People argue that Christianity is inherently sexist. Or that Catholicism’s view of authority makes it resistant to civil law. We see and sometimes nurture the same preening, vandal spirit of the “Draw Muhammad day” when we call a condom-portrait of Pope Benedict art. Some of the right-wing criticisms of Islam or the customs of immigrants from Islamic countries can have a distinctively secularist flavor, for instance, their fear about the spread of female genital mutilation. It’s possible that the discomfort some progressives have with criticizing Islam itself forcefully would disappear if Muslims seemed like a less vulnerable minority than they are. How do we get there?

Some say that today’s anxiety around Muslim immigration is as irrational as previous fears about integrating immigrant Catholics in American life. That’s too glib. While even the highest authorities in Catholicism of the 19th century did occasionally declare itself hostile to liberal society, the truth is that liberalism itself was shaped by its Christian inheritance. Islam’s tensions with the West run much deeper than Catholicism’s tensions with America ever did. Islam differs in important ways from Judaism and Christianity. There is Islam’s emphasis on jurisprudence over theology. And Islam’s form of triumphalism, which has more difficulty reconciling itself to a world in which Islamic ideas are marginal.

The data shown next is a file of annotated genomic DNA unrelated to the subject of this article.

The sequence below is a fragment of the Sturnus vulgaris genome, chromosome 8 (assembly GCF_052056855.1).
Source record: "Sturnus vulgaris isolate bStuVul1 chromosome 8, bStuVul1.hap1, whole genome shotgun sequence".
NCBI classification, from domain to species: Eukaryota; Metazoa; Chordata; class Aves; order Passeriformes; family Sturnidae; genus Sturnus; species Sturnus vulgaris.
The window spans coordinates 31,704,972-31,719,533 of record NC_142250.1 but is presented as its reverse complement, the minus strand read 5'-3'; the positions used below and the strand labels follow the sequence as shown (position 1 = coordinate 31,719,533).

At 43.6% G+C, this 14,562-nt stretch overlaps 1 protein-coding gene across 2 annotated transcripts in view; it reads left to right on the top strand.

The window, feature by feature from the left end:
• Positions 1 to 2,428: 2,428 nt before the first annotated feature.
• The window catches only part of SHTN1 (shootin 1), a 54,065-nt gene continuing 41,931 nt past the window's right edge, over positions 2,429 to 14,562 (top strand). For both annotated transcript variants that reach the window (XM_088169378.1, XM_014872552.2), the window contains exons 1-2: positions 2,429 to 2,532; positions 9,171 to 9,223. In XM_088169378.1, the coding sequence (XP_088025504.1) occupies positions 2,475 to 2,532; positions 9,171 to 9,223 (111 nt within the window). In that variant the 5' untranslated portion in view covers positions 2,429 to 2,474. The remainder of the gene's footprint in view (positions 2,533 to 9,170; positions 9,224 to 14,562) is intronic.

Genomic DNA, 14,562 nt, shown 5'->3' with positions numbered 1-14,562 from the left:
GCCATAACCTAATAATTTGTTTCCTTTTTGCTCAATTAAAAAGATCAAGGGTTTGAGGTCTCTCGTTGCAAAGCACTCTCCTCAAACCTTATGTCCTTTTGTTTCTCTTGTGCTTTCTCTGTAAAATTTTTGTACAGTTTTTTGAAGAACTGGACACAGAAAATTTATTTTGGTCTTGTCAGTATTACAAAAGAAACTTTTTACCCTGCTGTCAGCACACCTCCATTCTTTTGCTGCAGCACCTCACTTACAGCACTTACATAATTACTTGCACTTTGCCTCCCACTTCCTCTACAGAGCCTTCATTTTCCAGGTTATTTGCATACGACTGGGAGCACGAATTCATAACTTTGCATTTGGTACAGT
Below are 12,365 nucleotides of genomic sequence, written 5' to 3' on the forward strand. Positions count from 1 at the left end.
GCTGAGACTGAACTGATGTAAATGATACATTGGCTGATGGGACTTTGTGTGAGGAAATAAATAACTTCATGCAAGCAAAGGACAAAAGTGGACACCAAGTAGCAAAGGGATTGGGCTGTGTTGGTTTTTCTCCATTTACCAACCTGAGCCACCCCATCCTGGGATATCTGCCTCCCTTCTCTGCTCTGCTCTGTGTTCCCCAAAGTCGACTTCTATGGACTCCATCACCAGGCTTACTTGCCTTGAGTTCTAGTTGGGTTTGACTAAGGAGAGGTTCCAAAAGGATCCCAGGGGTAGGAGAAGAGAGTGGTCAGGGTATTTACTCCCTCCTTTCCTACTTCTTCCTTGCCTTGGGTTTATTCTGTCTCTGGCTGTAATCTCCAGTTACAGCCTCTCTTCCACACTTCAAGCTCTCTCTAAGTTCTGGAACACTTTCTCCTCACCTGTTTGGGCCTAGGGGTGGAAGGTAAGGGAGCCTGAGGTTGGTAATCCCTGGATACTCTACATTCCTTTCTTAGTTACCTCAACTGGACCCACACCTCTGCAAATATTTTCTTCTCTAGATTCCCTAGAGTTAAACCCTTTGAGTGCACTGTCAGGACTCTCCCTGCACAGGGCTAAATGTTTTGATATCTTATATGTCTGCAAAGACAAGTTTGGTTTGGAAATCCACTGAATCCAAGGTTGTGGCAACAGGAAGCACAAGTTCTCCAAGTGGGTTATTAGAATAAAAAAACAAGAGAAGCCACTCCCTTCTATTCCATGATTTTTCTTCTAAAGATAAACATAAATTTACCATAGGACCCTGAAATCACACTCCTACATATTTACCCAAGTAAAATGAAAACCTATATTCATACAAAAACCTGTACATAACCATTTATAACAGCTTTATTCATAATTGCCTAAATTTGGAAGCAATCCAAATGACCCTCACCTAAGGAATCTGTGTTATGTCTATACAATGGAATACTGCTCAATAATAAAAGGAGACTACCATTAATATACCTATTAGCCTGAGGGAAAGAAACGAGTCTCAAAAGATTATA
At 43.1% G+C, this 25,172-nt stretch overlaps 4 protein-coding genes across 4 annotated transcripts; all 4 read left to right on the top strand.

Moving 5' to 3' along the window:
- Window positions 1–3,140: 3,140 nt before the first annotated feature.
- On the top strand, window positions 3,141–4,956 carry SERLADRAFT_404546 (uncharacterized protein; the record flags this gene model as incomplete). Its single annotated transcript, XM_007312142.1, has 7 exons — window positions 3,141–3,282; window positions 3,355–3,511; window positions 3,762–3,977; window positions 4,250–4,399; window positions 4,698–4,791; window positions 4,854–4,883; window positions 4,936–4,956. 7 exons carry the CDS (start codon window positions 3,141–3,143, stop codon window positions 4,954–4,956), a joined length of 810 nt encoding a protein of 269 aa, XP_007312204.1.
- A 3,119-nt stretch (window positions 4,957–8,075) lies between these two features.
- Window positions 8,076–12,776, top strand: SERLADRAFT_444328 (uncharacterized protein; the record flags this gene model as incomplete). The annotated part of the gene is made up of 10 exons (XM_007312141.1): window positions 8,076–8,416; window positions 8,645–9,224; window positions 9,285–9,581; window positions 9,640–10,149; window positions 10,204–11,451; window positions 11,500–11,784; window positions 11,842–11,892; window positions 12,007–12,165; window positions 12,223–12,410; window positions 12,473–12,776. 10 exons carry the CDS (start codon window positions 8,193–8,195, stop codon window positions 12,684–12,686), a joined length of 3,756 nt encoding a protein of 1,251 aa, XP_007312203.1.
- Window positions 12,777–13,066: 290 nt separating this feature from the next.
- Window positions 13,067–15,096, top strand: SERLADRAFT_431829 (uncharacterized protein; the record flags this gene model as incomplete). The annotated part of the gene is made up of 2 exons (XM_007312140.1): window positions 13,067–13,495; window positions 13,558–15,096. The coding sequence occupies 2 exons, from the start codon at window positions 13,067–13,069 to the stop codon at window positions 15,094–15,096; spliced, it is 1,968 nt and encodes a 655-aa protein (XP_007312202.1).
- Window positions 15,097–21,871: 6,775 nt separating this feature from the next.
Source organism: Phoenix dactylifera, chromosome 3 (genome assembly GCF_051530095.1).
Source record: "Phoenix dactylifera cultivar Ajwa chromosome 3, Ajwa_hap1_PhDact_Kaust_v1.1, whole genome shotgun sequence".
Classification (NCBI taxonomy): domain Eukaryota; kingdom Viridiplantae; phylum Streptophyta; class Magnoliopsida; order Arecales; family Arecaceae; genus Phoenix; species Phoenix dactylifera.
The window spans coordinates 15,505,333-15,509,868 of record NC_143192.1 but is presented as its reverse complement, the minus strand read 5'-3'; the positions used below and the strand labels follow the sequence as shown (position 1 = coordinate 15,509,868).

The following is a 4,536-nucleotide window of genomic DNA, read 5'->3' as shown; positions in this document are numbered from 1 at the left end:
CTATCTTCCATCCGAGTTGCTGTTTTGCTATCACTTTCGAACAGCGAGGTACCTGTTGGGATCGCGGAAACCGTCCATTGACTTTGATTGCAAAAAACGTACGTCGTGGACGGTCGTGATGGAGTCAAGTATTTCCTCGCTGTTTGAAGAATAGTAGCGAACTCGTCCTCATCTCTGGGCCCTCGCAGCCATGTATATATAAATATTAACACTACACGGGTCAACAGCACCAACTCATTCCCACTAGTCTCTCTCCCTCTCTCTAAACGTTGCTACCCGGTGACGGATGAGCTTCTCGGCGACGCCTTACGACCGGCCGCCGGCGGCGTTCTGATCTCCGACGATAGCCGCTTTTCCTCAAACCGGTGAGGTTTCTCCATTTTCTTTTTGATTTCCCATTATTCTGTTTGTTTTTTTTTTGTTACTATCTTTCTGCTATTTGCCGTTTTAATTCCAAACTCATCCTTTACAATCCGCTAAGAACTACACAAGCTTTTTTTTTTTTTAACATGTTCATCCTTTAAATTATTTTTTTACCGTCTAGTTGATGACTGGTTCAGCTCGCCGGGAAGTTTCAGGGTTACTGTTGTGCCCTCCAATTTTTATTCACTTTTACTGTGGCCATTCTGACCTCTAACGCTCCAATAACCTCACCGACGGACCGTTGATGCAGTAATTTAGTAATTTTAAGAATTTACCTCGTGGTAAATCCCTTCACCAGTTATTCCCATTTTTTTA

But Western Christians or secular people should not presume to tell Muslims that true Islam is violent. It is easy to find quietist strains of Islam that impress with their piety and devotion to the texts that are at the heart of Islam. A number of scholars and Islamic commentators, from Muhammad Abduh to Fazlur Rahman, have preached an Islam that is in creative tension with the West, rather than outright conflict.

Besides, America’s liberal bargain, more than Europe’s, is capacious and could accommodate a variety of expressions of Islam, just as it accommodates a variety of other religions, some of which build communities that strike us as illiberal. The challenges this represents may be truly awkward, but they are nonetheless necessary.